Working at least part-time during retirement can be a smart move for people whose friends and spouses are still working or for those who don't have established hobbies or interests. Plenty of retired business executives pick up post-retirement work in sporting goods stores, and retired teachers might choose to work at local daycare centers.
The stark reality is that many of today's retirees didn't plan on being retired so young. A 2006 survey found that 40 percent of retirees were forced to stop working earlier than they had planned for reasons ranging from illness to unemployment [source: USA Today]. And now that they're retired, they realize that they don't have enough savings and investments to support themselves for the long-term. So, it's back to the want ads to find something to make ends meet -- at least until Social Security kicks in.
If you figure that you have about 20 to 30 years to enjoy retirement, you can find ways to stretch your dollar and your time. While you're freshly retired, you can explore hobbies and part-time work, and when you start collecting Social Security, you'll have more financial wiggle room to indulge in lifelong dreams like world travel or volunteer work. And if you plan wisely, you'll have enough savings stashed away to cover unforeseen medical expenses and possible long-term care.
For more information on retiring early, financial planning and related topics, consult the links on the next page.
Related HowStuffWorks Articles
More Great Links
- Armour, Stephanie; Block, Sandra. USA Today. "Many Americans retire years before they want to." 26 July 2006. http://www.usatoday.com/money/perfi/retirement/2006-07-09-retire-early_x.htm
- Bonos, Lisa. The Washington Post. "Retirees Look Abroad, Hoping the Grass Might be Greener." 12 September 2007. http://www.washingtonpost.com/wpdyn/content/article/2007/09/10/AR2007091001813.html
- Franklin, Mary Beth. Kiplinger's Personal Finance. "Consider an Annuity." October 2006. http://www.kiplinger.com/magazine/archives/2006/10/retire5.html
- Franklin, Mary Beth. Kiplinger's Personal Finance. "Do a Dry Run." October 2006.http://www.kiplinger.com/magazine/archives/2006/10/retire3.html
- Franklin, Mary Beth. Kiplinger's Personal Finance. "Extreme Early Retirement." October 2006. http://www.kiplinger.com/magazine/archives/2006/10/retire8.html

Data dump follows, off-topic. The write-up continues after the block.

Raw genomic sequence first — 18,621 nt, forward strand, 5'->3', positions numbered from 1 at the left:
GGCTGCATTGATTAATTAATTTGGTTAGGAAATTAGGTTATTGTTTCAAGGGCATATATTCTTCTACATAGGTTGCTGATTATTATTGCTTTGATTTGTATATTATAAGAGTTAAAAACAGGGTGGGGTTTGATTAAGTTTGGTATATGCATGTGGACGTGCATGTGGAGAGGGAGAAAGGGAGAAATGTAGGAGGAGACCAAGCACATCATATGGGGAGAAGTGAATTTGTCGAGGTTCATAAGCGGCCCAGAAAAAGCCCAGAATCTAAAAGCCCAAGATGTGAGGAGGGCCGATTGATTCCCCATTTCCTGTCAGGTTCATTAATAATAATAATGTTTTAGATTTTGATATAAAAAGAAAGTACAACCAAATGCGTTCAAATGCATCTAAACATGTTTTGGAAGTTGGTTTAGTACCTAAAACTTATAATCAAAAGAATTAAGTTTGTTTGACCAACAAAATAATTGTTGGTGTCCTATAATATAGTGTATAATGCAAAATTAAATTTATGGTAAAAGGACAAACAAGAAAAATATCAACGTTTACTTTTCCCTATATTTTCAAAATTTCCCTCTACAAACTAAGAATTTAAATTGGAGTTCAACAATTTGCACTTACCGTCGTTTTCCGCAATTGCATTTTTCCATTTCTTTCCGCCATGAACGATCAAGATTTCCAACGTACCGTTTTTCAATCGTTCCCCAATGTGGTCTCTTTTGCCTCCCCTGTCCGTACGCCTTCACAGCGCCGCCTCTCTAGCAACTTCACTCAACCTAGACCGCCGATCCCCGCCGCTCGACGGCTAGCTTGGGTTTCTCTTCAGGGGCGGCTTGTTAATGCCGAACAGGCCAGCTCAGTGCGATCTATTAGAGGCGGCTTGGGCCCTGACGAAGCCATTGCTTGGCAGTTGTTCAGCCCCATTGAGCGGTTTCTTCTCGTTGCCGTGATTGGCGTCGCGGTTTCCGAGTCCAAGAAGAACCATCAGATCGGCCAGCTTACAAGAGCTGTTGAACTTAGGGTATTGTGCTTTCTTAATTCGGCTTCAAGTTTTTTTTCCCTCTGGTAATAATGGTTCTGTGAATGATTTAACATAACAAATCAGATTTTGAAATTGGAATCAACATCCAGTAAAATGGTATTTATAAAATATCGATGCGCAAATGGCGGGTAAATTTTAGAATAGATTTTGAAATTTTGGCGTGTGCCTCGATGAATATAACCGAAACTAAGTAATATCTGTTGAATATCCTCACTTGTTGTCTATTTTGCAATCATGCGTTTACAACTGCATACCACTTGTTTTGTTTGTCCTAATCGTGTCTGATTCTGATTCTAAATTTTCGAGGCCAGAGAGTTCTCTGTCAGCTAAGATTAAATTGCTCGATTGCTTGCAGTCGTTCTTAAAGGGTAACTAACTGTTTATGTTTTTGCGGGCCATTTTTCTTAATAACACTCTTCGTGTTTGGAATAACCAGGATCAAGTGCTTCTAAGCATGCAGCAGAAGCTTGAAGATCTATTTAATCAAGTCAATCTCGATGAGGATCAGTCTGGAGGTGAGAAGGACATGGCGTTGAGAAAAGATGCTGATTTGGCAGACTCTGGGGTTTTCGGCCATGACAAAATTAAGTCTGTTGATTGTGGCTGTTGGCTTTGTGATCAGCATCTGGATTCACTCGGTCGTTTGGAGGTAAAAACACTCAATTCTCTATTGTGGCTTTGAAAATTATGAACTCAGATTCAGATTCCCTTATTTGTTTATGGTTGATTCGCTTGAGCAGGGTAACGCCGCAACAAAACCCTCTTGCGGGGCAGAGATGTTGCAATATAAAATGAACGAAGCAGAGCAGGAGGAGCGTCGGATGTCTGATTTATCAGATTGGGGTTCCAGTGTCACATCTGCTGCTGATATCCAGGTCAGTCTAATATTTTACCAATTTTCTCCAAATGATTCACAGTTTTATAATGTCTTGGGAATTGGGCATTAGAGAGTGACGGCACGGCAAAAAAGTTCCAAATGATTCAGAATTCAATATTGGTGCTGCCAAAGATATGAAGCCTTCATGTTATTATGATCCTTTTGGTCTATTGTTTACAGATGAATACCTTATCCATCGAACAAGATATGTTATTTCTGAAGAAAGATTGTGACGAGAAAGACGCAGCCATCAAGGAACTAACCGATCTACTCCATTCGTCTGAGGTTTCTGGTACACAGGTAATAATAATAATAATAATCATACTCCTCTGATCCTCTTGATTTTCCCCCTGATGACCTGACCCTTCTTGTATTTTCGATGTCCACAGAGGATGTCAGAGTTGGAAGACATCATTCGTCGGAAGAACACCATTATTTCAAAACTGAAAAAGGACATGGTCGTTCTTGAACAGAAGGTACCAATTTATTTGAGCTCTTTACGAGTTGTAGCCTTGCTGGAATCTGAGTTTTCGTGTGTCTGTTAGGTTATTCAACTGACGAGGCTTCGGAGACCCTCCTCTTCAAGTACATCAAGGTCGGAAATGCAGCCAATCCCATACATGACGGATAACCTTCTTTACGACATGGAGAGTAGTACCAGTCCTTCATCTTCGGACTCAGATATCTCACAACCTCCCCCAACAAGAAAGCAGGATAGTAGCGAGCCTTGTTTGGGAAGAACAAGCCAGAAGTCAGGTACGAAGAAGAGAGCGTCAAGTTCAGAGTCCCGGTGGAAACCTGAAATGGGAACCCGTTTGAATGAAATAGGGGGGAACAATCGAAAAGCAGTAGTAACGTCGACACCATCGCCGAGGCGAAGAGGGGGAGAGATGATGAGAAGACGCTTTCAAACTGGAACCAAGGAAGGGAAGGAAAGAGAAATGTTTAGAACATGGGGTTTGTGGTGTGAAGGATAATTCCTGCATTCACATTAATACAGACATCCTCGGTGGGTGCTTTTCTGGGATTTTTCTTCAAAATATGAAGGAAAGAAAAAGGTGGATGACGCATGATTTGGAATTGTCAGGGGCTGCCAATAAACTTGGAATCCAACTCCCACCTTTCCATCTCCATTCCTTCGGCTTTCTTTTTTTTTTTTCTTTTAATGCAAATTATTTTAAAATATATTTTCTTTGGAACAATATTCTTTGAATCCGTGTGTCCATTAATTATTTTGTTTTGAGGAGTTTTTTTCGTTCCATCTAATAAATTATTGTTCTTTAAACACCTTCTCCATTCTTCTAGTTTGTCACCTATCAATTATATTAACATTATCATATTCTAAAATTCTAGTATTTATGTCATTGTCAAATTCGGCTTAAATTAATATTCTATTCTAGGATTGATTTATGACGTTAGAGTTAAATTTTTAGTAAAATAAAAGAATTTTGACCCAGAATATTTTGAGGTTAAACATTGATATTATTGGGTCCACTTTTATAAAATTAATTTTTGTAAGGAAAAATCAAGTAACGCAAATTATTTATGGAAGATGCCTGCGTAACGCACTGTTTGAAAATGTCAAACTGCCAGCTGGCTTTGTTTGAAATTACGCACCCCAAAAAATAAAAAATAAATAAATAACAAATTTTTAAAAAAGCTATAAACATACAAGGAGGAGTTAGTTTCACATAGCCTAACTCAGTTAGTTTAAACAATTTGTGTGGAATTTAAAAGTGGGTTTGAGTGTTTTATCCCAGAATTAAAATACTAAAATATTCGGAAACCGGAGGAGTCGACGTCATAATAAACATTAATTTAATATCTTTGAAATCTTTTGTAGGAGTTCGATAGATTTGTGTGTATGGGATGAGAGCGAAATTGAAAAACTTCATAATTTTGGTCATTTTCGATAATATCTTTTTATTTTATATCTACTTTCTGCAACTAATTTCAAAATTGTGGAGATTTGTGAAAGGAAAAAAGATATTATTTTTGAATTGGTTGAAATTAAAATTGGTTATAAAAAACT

- Hamm, Trent. MSN Money. "Retire at 40: Here's How." http://articles.moneycentral.msn.com/RetirementandWills/RetireEarly/RetireAt40HeresHow.aspx
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- Internal Revenue Service. "Internal Revenue Bulletin." 21 October 2002.http://www.irs.gov/pub/irs-irbs/irb02-42.pdf.
- Korczyk, Sophie. AARP. "Is Early Retirement Ending?" October 2004 http://www.aarp.org/research/work/retirement/in_brief_is_early_retirement_ending.html.
- Latus Musick, Janina. MSN Money. "6 keys to a great early retirement." http://articles.moneycentral.msn.com/RetirementandWills/RetireEarly/6keysToAGreatEarlyRetirement.aspx.
- Latus Musick, Janina. MSN Money. "Insurance is a must if you're retiring early." http://articles.moneycentral.msn.com/RetirementandWills/RetireEarly/InsuranceIsAMustIfYoureRetiringEarly.aspx
- Pew Research Center. "Working After Retirement: The Gap Between Expectations and Reality." 21 September 2006. http://pewresearch.org/pubs/320/working-after-retirement-the-gap-between-expectations-and-reality.
- Sahadi, Jeanne. CNN Money.com. "About to retire? It's all about the 'safe money.' " 8 August 2007. http://money.cnn.com/2007/08/07/pf/retirement/about_to_retire/index.htm?postversion=2007080806.
- Sahadi, Jeanne. CNN Money.com. "Retirement at risk: Who's falling short?" 31 July 2007. http://money.cnn.com/2007/07/30/pf/retirement/crr_ebri_research/index.htm?postversion=2007073109.
- Social Security Administration. "Retirement Benefits." http://www.ssa.gov/pubs/10035.html.
- Social Security Administration. "Social Security Benefit Amounts." http://www.ssa.gov/OACT/COLA/Benefits.html.
- Updegrave, Walter. Money Magazine. "Investing for early retirement." 3 January 2008. http://money.cnn.com/2007/12/31/pf/expert/expert.moneymag/index.htm?postversion=2008010203.